Sunday, January 16, 2011

Transdisciplinarity - collaboration through new media TKB

In this new media environment transdiciplinarity entails the sharing of knowledge within different disciplines. Today's technologies facilitate this sharing of knowledge through relative ease. Perhaps this ease also results in collaboration between disciplines, which without the use of technology would find it very difficult to exchange concepts and techniques. The technology serves as a bridge.

Transdisciplinarity brings to light the question – who becomes the subject matter expert? When teachers, educators, critics, artists and curators are all collaborating on a particular project or initiative, is the expertise then based on the collective wisdom of all the people involved or do we still have clear cut answers as to who holds the knowledge in relation to a particular concept or technique? Maybe we are now living in a world in which subject matter expert is closely linked to who can best use technology to become the expert on a particular topic. New media affords us access to a great deal of knowledge. It remains to be seen whether we take that knowledge and we simply become more knowledgeable or do we then create so called experts, with all of us knowing a little bit about everything but very little about something.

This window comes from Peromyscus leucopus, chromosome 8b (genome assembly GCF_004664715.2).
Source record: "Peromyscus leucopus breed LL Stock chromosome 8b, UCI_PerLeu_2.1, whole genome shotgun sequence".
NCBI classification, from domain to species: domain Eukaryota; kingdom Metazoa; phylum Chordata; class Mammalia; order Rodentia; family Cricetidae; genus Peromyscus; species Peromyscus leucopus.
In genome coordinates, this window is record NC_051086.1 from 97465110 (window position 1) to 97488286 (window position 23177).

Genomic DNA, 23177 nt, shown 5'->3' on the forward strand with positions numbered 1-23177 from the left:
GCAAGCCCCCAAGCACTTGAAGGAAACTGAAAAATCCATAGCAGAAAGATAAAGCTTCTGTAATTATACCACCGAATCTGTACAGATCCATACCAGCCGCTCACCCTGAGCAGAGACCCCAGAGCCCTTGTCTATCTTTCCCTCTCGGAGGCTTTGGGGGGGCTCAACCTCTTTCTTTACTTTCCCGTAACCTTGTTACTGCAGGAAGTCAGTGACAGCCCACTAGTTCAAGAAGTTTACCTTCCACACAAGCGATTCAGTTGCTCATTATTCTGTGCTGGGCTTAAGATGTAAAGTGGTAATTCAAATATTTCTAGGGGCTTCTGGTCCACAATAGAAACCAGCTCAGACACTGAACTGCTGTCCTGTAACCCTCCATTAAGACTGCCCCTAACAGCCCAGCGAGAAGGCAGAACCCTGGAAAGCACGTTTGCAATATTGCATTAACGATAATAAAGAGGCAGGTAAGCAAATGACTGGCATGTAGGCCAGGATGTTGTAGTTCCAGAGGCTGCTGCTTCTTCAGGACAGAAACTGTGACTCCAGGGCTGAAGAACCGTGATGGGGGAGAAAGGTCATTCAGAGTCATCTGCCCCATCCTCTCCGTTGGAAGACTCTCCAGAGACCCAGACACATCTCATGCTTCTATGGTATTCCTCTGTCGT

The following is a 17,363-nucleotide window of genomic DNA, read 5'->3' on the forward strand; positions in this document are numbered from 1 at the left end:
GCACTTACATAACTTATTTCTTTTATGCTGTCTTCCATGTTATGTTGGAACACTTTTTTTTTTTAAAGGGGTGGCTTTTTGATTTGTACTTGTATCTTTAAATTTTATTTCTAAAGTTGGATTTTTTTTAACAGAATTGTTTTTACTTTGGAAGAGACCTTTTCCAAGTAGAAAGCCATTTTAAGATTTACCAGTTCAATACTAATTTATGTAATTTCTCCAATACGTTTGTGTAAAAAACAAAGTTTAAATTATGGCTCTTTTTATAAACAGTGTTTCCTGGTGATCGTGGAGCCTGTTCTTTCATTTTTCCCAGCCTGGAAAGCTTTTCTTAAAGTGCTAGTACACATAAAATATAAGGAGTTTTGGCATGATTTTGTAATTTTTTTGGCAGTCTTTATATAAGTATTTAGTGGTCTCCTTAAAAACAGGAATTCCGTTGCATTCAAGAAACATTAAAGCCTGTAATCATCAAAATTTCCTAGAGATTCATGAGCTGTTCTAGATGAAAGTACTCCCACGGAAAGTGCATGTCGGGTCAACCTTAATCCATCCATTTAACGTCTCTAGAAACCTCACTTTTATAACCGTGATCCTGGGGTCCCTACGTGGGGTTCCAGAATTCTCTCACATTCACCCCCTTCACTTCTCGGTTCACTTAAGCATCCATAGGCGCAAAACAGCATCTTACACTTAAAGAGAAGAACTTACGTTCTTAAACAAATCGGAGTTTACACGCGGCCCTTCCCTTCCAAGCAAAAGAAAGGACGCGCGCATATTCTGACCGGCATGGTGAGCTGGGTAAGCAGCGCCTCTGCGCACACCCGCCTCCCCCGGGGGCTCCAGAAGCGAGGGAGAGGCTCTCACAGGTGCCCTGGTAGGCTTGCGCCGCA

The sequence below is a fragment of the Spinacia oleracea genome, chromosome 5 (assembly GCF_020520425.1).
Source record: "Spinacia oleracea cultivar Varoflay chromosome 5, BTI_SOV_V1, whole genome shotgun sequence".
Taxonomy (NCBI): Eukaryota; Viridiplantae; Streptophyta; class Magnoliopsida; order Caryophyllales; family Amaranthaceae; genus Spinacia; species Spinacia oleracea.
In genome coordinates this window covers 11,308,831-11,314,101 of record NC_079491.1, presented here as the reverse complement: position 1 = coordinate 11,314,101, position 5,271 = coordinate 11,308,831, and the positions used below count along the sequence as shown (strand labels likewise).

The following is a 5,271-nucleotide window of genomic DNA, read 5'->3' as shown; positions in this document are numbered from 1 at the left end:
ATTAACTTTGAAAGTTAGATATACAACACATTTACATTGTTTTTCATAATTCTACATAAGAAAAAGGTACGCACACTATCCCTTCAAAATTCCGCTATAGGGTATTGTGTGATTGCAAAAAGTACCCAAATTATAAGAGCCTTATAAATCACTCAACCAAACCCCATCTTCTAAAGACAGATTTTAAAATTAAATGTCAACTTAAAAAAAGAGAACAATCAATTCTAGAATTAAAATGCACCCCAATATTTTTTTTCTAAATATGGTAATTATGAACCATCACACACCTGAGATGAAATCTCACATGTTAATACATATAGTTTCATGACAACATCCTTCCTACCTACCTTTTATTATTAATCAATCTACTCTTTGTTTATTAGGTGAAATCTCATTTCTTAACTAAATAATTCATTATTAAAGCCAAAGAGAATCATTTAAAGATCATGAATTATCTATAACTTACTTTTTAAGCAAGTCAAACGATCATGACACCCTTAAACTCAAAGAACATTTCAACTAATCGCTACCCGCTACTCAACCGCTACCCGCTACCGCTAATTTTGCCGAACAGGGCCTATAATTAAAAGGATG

The collaboration within transdisciplinarity requires a solid understanding and appreciation of the various disciplines that are present-their values, standards and means in which they conduct their work. This is also the same within publishing. When all of these disciplines are sharing knowledge, there needs to be a valid and efficient way in which this knowledge is compiled, shared and archived.

1 comment:

  1. Your post made me think of the topic "Gov 2.0", the blend of government and social media/web 2.0. When someone mentions to me that they're interested in that, the first thing I wonder is which half their expertise is greater in.

    The field itself is growing with politicians and administrators getting into it. More and more conferences are being set up ( around the world.

    The current events in Tunisia ( have created an interesting discussion on the web. Some are calling it a Twitter revolution while others contest that. Ethan Zuckerman has a piece about that here (

    In this case, who would be a better source of knowledge? The web 2.0 crew or those with a political science/government background?